The Byzantines have the curious custom (strange to Westerners) of elevating a triangular portion of bread, named the Panagia (All-Holy), in honour of Our Lady, at the end of the main monastic meal. Lifting it up, the priest cries "Great is the Name" and all reply "of the Holy Trinity" and then he cries (while moving the morsel horizontally, so as to complete making the Sign of the Cross with it) "All-Holy Theotokos, save us" (sôson hêmas), to which all reply "Through her intercessions, O God, have mercy and save us".
By its taking up, it is in a manner offered to God and blessed; and with it a blessing is imparted to all the faithful present who glorify the Lifegiving Trinity and invoke the Mother of God, thus implicitly commemorating the Incarnation of the Eternal Word, Who, being One of the Trinity, became Man to save us. It is a blessing to us when we bless God, and bless Him in His Saints, especially in God's Mother.
The Orthodox assert that this act is of apostolic origin - they state that after Our Lord's Ascension, the Apostles wherever they were always set aside some bread as Our Lord's portion at table (till He come again), which they would partake of, leaving a morsel, and had the custom of blessing the Trinity when lifting this last piece up at the end of the meal (recalling Christ's Ascension), ending by saying, "O Lord Jesus Christ, save us". However, soon after Our Lady's Dormition, she appeared to them in heavenly glory at the very moment they were conducting this dinnertime ritual - revealing that she had been resurrected and assumed into heaven - and they were so astonished that they spontaneously exclaimed, "All-Holy Theotokos, save us": and this has been said instead ever since.
The loaf for this purpose (which has been blessed at the Liturgy) is brought into the monastic refectory with some fanfare, and all come eventually to receive of it, perhaps dipping it in the wine provided and waving it over the censer if these be present. The triangular portion kept back until the end of the meal is set aside in a sometimes elaborate vessel on a table - the panagiarion - by itself, oft with a candle and even a censer before it, and there may be icons of the Trinity and the Blessed Virgin with it also. (Occasionally, even a chalice of wine is present - the whole rite is redolent of Eucharistic symbolism.)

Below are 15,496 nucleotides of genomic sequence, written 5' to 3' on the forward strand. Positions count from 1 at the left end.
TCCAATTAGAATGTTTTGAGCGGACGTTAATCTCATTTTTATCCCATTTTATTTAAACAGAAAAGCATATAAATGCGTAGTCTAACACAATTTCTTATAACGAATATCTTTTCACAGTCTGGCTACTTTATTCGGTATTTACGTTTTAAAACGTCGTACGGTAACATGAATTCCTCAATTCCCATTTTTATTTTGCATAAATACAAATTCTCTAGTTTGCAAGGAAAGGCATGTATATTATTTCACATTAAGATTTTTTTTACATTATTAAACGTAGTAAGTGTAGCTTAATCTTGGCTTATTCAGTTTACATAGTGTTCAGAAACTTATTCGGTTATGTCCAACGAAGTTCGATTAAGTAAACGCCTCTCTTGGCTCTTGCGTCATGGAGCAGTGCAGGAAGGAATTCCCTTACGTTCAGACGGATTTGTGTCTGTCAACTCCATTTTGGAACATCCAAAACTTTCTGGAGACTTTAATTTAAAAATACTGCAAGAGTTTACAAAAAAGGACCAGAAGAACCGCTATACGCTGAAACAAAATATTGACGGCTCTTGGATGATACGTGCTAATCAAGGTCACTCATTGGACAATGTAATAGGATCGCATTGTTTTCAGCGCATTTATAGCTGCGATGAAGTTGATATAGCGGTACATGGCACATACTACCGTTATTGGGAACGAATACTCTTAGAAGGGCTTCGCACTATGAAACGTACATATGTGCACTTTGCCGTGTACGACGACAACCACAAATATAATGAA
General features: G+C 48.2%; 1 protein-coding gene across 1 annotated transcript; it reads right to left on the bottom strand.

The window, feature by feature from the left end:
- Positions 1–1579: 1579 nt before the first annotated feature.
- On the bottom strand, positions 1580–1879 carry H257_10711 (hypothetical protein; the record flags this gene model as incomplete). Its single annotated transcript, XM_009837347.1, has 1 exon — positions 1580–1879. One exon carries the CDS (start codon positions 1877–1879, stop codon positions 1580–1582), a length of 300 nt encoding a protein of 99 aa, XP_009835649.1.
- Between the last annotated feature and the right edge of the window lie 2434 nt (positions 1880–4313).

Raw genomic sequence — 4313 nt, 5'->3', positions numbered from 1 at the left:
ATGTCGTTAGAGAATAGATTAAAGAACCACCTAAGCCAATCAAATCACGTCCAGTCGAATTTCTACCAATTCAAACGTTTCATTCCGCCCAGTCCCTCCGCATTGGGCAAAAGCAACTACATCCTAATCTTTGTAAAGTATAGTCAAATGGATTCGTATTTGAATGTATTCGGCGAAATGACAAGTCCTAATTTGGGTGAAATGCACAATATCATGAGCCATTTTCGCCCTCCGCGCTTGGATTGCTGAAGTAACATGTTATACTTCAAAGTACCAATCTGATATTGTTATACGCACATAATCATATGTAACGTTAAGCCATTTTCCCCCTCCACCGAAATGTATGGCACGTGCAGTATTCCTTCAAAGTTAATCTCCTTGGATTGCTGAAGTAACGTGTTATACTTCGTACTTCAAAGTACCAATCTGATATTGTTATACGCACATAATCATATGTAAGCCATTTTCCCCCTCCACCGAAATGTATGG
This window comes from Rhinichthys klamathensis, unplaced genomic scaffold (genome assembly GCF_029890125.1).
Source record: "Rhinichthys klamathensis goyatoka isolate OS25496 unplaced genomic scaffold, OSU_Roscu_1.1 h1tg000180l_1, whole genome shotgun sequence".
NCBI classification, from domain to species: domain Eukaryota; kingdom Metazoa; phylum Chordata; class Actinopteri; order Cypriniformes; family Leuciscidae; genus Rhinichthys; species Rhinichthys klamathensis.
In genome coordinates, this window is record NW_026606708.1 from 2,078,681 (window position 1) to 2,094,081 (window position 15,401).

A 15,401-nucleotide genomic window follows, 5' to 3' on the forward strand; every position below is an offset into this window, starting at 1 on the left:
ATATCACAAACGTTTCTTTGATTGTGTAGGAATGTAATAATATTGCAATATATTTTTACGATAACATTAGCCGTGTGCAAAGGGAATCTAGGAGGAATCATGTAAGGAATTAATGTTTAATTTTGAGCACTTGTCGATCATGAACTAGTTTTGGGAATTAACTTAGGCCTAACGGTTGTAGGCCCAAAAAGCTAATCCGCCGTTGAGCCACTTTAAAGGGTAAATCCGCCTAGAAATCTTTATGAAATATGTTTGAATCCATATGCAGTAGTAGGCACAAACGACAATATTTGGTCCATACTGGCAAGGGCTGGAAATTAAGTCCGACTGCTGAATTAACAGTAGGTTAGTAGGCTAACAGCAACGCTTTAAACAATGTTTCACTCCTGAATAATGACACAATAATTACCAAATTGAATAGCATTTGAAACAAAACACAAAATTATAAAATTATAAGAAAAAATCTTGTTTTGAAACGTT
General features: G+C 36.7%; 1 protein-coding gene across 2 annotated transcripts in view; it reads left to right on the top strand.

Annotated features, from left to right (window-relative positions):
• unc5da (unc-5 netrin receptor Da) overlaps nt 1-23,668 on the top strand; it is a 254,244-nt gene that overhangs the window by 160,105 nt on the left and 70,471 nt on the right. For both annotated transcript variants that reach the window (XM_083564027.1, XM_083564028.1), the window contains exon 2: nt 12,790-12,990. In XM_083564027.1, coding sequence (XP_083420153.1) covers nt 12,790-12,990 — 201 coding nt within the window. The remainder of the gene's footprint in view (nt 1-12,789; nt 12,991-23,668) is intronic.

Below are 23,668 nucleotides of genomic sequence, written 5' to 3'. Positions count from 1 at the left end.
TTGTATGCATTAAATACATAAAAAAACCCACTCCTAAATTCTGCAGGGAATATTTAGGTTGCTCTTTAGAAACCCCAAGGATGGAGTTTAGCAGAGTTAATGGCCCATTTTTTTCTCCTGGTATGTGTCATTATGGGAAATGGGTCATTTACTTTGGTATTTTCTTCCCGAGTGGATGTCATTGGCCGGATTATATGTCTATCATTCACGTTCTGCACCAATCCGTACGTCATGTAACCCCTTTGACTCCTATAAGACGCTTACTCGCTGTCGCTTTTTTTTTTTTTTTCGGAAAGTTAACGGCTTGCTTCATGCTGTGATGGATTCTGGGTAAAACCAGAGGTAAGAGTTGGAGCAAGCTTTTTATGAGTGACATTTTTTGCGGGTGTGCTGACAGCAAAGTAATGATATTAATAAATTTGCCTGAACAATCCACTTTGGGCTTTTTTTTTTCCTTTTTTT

This fragment of bread is a reminder that the Virgin Mary was blessed above all women to bring forth her Son Who is the Living Bread come down from heaven to nourish us unto everlasting life of soul and body. The portion is triangular to call to mind the Trinity, One of Whom became incarnate of the Virgin Mary to save us; and it is lifted up to make the Sign of the Cross to recall Christ's saving Passion. It is offered as a blessing of Our Lady, or, more correctly, through her as His Mother it is offered to bless Him Who was born of her. By being lifted up, it is exalted from humble bread to a vehicle of blessing; this also calls to mind Holy Mary's unique glorification in her bodily Assumption into heaven.
(Please consult Aquaro's article on the Lifting of the Panagia for more information.)
Forgive me for even mentioning it, and I cast no aspersions upon this decent and orthodox rite, but there once was a most unusual heretical practice that fraudulently resembled this one - for the sect of the Collyridians, against whom St Epiphanius wrote in his Panarion (late 4th C.), were mad women who idolatrously worshipped the Virgin Mary, and vainly offered unto her small cakes and bread rolls, feigning to act as priests!
In this they emulated, not the true Israel of God, but the disgraceful perversions of those who bowed down before the Moon-goddess or demon: "...the women knead the dough to make cakes to the queen of heaven..." (Jer. vii, 18). Unfortunately there are not lacking crazies to-day who claim this as a wretched warrant for goddess-worship and other heterodox nonsense, deceiving and deceived.